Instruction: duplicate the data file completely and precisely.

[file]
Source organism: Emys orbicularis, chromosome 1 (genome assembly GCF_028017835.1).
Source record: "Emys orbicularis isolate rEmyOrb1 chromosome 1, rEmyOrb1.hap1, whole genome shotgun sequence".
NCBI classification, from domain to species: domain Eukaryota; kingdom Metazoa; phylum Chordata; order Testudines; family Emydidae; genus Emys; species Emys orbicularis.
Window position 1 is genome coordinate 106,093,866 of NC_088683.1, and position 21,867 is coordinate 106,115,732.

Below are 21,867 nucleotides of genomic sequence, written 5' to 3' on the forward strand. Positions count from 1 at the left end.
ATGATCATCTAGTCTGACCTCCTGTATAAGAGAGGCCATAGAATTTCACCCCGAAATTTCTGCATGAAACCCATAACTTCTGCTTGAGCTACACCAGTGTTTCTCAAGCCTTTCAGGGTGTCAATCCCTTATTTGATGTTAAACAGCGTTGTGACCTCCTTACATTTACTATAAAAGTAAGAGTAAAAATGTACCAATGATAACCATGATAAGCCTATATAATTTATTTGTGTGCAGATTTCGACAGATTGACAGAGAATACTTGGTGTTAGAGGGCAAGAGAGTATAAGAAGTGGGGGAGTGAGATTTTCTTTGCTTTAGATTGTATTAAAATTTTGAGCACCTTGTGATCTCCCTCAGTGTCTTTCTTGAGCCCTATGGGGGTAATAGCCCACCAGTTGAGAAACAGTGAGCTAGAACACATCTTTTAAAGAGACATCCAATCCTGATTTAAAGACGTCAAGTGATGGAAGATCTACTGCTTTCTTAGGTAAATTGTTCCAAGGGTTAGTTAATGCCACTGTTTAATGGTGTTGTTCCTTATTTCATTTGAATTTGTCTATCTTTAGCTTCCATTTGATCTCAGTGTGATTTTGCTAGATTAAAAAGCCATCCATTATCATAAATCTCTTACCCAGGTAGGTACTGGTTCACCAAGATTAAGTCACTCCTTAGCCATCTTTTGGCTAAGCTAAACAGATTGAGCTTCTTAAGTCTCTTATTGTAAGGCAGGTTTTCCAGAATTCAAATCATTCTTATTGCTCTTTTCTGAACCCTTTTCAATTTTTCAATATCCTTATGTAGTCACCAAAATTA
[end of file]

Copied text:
Source organism: Emys orbicularis, chromosome 1 (genome assembly GCF_028017835.1).
Source record: "Emys orbicularis isolate rEmyOrb1 chromosome 1, rEmyOrb1.hap1, whole genome shotgun sequence".
NCBI classification, from domain to species: domain Eukaryota; kingdom Metazoa; phylum Chordata; order Testudines; family Emydidae; genus Emys; species Emys orbicularis.
Window position 1 is genome coordinate 106,093,866 of NC_088683.1, and position 21,867 is coordinate 106,115,732.

Below are 21,867 nucleotides of genomic sequence, written 5' to 3' on the forward strand. Positions count from 1 at the left end.
ATGATCATCTAGTCTGACCTCCTGTATAAGAGAGGCCATAGAATTTCACCCCGAAATTTCTGCATGAAACCCATAACTTCTGCTTGAGCTACACCAGTGTTTCTCAAGCCTTTCAGGGTGTCAATCCCTTATTTGATGTTAAACAGCGTTGTGACCTCCTTACATTTACTATAAAAGTAAGAGTAAAAATGTACCAATGATAACCATGATAAGCCTATATAATTTATTTGTGTGCAGATTTCGACAGATTGACAGAGAATACTTGGTGTTAGAGGGCAAGAGAGTATAAGAAGTGGGGGAGTGAGATTTTCTTTGCTTTAGATTGTATTAAAATTTTGAGCACCTTGTGATCTCCCTCAGTGTCTTTCTTGAGCCCTATGGGGGTAATAGCCCACCAGTTGAGAAACAGTGAGCTAGAACACATCTTTTAAAGAGACATCCAATCCTGATTTAAAGACGTCAAGTGATGGAAGATCTACTGCTTTCTTAGGTAAATTGTTCCAAGGGTTAGTTAATGCCACTGTTTAATGGTGTTGTTCCTTATTTCATTTGAATTTGTCTATCTTTAGCTTCCATTTGATCTCAGTGTGATTTTGCTAGATTAAAAAGCCATCCATTATCATAAATCTCTTACCCAGGTAGGTACTGGTTCACCAAGATTAAGTCACTCCTTAGCCATCTTTTGGCTAAGCTAAACAGATTGAGCTTCTTAAGTCTCTTATTGTAAGGCAGGTTTTCCAGAATTCAAATCATTCTTATTGCTCTTTTCTGAACCCTTTTCAATTTTTCAATATCCTTATGTAGTCACCAAAATTA